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Regular treatment for intestinal worms is essential, not only in caring for the health of your pet, but also to protect your family from the human health risks associated with some worms. Puppy droppings are best disposed of carefully.

The four major intestinal worms that infect dogs are: roundworms, hookworms, whipworms and tapeworms. These worms mainly affect puppies and young dogs. Hookworms are the most dangerous of the intestinal worms.

Puppies should be wormed every two weeks until they are three months old, then monthly from three to six months of age. After six months of age worming every three months is adequate.

There is a variety of suitable products available. Your puppy has been wormed with Drontal suspension, every two weeks since birth, while in our care.

Natural Alternatives:

While we promote "natural" care of our dogs, we are yet to see conclusive testing to support natural preventatives/treatments for worms. In the future we will likely run some controlled tests of our own.

It is important to stress that if you do experiment with natural preventatives and treatments, it is essential to have faecal egg counts before you start the treatment and periodically after to ensure effectiveness.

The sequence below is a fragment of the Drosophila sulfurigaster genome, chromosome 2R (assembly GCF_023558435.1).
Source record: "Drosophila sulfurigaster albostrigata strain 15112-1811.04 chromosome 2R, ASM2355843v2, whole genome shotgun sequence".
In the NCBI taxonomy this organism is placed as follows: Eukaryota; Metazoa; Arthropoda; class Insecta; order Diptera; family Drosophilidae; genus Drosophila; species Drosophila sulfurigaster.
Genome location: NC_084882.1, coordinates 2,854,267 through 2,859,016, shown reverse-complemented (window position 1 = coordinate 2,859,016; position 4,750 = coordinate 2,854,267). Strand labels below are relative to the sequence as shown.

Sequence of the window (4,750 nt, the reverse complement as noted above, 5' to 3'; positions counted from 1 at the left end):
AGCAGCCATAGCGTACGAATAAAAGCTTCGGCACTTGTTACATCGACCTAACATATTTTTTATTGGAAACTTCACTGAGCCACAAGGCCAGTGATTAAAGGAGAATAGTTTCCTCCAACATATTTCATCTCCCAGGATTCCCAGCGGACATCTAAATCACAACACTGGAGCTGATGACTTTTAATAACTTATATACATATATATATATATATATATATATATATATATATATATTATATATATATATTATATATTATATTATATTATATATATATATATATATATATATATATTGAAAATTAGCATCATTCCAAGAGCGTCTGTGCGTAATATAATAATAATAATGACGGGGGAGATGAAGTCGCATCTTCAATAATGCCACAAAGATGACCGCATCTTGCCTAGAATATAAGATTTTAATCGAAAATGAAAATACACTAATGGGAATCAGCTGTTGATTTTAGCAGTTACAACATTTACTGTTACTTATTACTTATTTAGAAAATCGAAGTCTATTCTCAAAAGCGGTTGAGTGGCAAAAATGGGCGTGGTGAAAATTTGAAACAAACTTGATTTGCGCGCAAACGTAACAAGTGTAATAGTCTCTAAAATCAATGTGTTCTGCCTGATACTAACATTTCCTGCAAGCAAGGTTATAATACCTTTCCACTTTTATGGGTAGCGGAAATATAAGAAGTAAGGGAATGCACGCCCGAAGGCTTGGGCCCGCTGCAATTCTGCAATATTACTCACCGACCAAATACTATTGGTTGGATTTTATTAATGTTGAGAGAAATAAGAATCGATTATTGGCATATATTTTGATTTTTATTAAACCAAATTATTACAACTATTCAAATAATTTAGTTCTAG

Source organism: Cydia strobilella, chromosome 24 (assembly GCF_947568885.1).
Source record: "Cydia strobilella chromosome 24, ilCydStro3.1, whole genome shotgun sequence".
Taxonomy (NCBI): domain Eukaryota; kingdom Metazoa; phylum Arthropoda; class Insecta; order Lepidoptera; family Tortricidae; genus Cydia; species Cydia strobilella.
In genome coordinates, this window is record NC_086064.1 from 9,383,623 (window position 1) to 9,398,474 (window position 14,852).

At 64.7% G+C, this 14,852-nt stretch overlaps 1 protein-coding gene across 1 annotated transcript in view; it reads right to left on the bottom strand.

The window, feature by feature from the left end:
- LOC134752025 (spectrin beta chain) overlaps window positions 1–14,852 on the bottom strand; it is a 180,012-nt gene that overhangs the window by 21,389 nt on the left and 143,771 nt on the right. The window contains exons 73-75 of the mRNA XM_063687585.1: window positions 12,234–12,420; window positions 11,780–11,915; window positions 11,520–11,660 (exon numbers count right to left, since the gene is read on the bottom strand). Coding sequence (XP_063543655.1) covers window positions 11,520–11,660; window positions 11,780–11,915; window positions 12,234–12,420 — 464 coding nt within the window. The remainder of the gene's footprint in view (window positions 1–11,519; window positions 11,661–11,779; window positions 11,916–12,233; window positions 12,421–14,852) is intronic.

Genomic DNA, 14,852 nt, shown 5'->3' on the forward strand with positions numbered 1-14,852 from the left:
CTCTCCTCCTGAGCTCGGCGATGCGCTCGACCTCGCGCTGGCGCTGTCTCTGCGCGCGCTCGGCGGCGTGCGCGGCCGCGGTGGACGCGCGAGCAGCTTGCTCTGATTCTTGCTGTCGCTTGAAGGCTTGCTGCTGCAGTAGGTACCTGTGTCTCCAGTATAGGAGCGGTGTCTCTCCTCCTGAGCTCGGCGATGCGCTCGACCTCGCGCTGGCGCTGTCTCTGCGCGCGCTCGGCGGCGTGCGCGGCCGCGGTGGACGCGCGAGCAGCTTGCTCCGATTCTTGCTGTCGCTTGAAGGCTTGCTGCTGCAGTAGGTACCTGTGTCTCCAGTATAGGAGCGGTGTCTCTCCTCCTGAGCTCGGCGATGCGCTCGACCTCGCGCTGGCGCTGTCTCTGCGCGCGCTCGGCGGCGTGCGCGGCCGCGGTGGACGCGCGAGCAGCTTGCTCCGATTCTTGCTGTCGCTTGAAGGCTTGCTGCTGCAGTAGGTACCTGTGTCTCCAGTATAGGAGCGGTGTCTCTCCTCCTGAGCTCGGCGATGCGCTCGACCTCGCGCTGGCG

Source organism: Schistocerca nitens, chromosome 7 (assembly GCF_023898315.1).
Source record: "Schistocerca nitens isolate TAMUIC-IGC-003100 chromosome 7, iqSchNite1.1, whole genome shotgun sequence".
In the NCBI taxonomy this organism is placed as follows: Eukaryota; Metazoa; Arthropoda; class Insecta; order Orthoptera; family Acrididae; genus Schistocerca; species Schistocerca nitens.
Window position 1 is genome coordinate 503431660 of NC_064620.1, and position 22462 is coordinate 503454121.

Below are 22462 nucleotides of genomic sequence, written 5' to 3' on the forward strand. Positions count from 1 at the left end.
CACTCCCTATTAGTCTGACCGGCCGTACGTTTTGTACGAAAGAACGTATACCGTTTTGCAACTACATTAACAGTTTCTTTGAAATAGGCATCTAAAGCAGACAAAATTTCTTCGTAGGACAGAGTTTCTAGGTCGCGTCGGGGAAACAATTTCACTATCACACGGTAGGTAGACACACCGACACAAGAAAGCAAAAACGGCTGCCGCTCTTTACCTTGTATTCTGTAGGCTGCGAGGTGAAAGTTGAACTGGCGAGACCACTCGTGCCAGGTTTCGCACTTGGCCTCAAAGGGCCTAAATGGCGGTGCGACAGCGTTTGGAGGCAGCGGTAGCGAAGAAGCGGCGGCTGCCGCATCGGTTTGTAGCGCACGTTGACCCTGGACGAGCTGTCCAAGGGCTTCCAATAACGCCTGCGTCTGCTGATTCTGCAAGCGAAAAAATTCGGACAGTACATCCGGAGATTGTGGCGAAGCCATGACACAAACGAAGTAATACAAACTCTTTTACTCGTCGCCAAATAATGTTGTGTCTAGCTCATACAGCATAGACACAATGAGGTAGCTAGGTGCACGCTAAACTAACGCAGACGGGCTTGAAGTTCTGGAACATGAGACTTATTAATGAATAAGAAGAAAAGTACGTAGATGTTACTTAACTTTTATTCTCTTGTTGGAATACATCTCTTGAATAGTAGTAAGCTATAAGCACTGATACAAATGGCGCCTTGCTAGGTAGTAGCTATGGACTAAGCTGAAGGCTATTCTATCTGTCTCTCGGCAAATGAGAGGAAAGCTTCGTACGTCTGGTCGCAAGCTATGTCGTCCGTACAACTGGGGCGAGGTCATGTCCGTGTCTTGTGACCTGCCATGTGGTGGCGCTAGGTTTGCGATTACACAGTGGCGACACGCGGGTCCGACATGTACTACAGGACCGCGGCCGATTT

Producing a strong immune system through raw feeding will make your canine a less attractive host for parasites. It's likely you won't see any signs of worm infestation.

Dogs Naturally Magazine has some comprehensive information:

The most common symptoms of worm infestation are:

* Bottom scooting along the ground

* Vomiting

* Diarrhoea (sometimes containing blood)

* Low energy

* Pot bellied appearance

* Change in appetite (can increase or decrease)

* Weight loss

* Dull coat (can also include loss of hair and a rash

* Itching and signs of skin irritations

* Stools may be covered in mucous

* Visible worms in fur or faecal matter.

The best way to determine whether your canine companion has worms, is to take a faecal sample to your vet for a faecal egg count. If you are so inclined, you could purchase a microscope and special slides to do your own regular checks!

Protozoa - single celled microscopic organisms

Protozoa are another group of parasites worth mentioning. There are two common ones:


Giardia is a protozoan with a hair-like tail which lives in the intestine.

Faeces contaminated water is the most common method of contraction.

Some dogs develop chronic, intermittent diarrhoea, while others show no signs of infection. The symptoms are usually more severe in puppies.


Coccidia are also protozoans that live in the intestinal walls. Coccidiosis can be quite common in puppies.

While adult dogs don’t show symptoms, they can spread the infection through their faeces, which contaminates the soil.

Coccidiosis can cause serious diarrhoea in young puppies and may even cause death (dehydration and malnourishment).

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